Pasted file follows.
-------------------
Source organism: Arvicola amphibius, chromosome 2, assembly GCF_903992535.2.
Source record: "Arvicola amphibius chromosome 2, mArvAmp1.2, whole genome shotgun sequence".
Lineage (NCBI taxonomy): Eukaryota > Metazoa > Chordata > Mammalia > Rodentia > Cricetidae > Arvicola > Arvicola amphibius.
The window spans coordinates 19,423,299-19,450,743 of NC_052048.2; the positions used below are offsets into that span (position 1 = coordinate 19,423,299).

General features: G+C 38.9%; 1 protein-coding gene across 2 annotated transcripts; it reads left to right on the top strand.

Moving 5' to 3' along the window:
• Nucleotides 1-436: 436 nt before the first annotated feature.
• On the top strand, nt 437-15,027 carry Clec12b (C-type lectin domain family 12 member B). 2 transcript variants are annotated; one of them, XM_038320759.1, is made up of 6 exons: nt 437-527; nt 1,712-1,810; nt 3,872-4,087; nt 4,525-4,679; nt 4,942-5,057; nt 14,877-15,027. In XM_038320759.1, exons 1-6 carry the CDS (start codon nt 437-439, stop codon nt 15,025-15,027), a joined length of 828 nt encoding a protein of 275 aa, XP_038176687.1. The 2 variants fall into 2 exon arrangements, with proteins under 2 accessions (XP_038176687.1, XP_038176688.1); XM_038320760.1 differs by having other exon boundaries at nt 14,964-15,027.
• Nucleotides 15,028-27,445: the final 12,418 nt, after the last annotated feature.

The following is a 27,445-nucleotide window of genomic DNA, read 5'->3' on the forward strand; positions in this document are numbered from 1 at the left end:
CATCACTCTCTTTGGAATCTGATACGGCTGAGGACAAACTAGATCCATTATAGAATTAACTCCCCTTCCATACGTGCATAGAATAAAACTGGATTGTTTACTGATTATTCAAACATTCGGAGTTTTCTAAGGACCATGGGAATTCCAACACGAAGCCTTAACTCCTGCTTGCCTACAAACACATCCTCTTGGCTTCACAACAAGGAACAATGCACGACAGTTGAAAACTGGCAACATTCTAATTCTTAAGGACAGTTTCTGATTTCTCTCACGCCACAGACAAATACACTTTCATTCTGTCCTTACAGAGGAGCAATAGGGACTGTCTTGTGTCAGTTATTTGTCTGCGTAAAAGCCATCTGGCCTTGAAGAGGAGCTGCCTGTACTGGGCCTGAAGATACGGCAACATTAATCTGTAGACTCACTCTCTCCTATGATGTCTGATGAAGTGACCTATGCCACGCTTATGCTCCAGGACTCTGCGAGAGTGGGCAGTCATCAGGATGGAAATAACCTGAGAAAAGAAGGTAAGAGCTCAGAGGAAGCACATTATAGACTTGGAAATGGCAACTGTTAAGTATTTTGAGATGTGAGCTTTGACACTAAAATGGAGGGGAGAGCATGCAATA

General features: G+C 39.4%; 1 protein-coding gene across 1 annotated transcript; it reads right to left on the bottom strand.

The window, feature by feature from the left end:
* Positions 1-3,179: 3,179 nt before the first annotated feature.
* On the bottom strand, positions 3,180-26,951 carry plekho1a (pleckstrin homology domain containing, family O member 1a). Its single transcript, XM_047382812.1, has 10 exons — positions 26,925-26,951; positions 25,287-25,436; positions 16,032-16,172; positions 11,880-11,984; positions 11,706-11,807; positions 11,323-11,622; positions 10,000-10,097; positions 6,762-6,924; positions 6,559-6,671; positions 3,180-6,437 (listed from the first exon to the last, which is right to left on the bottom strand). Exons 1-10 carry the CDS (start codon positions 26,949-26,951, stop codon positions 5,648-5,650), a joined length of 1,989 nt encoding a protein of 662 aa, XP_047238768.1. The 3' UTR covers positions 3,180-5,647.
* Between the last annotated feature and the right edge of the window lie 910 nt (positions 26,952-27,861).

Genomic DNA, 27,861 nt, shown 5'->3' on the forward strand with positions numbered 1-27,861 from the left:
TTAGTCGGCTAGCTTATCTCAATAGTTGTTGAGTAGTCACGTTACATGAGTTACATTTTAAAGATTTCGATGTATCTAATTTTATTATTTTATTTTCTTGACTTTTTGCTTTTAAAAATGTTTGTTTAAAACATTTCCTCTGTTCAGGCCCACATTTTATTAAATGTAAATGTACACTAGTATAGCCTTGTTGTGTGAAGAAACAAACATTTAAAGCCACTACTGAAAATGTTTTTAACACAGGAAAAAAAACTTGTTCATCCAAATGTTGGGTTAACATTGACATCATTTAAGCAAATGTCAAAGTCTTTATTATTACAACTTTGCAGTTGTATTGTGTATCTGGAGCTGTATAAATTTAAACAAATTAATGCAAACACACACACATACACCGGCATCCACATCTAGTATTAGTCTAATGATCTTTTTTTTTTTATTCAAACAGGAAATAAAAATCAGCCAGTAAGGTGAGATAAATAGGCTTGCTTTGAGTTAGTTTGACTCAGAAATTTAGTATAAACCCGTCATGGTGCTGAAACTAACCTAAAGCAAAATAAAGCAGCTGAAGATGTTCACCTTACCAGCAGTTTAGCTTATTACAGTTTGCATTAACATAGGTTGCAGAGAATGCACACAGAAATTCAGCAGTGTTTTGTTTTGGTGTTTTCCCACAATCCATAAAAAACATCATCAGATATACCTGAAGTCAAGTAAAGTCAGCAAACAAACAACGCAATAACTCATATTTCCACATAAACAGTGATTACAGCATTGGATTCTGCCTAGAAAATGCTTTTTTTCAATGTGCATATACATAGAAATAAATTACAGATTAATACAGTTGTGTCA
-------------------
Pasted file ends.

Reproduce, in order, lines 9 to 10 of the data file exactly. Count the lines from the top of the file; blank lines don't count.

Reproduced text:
• Nucleotides 15,028-27,445: the final 12,418 nt, after the last annotated feature.

The following is a 27,445-nucleotide window of genomic DNA, read 5'->3' on the forward strand; positions in this document are numbered from 1 at the left end: